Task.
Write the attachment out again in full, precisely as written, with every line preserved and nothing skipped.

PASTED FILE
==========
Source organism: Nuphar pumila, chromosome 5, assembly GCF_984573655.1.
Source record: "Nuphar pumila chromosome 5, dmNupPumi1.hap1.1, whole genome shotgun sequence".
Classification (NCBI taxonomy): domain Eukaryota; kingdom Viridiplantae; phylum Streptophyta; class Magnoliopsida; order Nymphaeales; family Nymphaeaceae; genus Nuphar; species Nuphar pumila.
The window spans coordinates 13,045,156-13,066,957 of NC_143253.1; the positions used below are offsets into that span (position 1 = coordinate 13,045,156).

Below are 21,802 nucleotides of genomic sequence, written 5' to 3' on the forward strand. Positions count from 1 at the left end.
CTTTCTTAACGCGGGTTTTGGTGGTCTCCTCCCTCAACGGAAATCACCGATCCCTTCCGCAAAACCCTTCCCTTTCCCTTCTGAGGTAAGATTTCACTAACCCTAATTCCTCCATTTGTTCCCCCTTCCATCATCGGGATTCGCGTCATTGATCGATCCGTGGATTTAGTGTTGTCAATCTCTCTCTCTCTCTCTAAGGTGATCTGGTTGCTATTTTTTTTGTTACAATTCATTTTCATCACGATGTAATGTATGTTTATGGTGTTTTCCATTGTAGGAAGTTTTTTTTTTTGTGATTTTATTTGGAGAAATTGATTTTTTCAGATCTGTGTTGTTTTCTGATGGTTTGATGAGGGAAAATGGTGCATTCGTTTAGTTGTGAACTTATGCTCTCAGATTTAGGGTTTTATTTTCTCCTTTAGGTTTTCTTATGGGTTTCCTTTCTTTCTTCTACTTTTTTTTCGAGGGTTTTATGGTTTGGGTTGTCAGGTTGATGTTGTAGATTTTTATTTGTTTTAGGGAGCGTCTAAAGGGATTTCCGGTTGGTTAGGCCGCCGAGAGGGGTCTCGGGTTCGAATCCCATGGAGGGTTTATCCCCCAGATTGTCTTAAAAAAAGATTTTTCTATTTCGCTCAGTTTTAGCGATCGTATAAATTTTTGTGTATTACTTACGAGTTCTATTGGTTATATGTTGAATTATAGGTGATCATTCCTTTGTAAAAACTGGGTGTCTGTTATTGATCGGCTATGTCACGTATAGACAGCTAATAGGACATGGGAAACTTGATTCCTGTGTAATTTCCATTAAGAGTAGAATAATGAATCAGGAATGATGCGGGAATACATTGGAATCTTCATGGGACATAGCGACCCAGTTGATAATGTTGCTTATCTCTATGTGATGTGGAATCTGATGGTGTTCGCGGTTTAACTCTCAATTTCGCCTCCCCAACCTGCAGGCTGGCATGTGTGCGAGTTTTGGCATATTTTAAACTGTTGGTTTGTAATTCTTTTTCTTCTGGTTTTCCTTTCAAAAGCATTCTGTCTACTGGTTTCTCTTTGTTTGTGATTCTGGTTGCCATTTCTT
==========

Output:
Source organism: Nuphar pumila, chromosome 5, assembly GCF_984573655.1.
Source record: "Nuphar pumila chromosome 5, dmNupPumi1.hap1.1, whole genome shotgun sequence".
Classification (NCBI taxonomy): domain Eukaryota; kingdom Viridiplantae; phylum Streptophyta; class Magnoliopsida; order Nymphaeales; family Nymphaeaceae; genus Nuphar; species Nuphar pumila.
The window spans coordinates 13,045,156-13,066,957 of NC_143253.1; the positions used below are offsets into that span (position 1 = coordinate 13,045,156).

Below are 21,802 nucleotides of genomic sequence, written 5' to 3' on the forward strand. Positions count from 1 at the left end.
CTTTCTTAACGCGGGTTTTGGTGGTCTCCTCCCTCAACGGAAATCACCGATCCCTTCCGCAAAACCCTTCCCTTTCCCTTCTGAGGTAAGATTTCACTAACCCTAATTCCTCCATTTGTTCCCCCTTCCATCATCGGGATTCGCGTCATTGATCGATCCGTGGATTTAGTGTTGTCAATCTCTCTCTCTCTCTCTAAGGTGATCTGGTTGCTATTTTTTTTGTTACAATTCATTTTCATCACGATGTAATGTATGTTTATGGTGTTTTCCATTGTAGGAAGTTTTTTTTTTTGTGATTTTATTTGGAGAAATTGATTTTTTCAGATCTGTGTTGTTTTCTGATGGTTTGATGAGGGAAAATGGTGCATTCGTTTAGTTGTGAACTTATGCTCTCAGATTTAGGGTTTTATTTTCTCCTTTAGGTTTTCTTATGGGTTTCCTTTCTTTCTTCTACTTTTTTTTCGAGGGTTTTATGGTTTGGGTTGTCAGGTTGATGTTGTAGATTTTTATTTGTTTTAGGGAGCGTCTAAAGGGATTTCCGGTTGGTTAGGCCGCCGAGAGGGGTCTCGGGTTCGAATCCCATGGAGGGTTTATCCCCCAGATTGTCTTAAAAAAAGATTTTTCTATTTCGCTCAGTTTTAGCGATCGTATAAATTTTTGTGTATTACTTACGAGTTCTATTGGTTATATGTTGAATTATAGGTGATCATTCCTTTGTAAAAACTGGGTGTCTGTTATTGATCGGCTATGTCACGTATAGACAGCTAATAGGACATGGGAAACTTGATTCCTGTGTAATTTCCATTAAGAGTAGAATAATGAATCAGGAATGATGCGGGAATACATTGGAATCTTCATGGGACATAGCGACCCAGTTGATAATGTTGCTTATCTCTATGTGATGTGGAATCTGATGGTGTTCGCGGTTTAACTCTCAATTTCGCCTCCCCAACCTGCAGGCTGGCATGTGTGCGAGTTTTGGCATATTTTAAACTGTTGGTTTGTAATTCTTTTTCTTCTGGTTTTCCTTTCAAAAGCATTCTGTCTACTGGTTTCTCTTTGTTTGTGATTCTGGTTGCCATTTCTT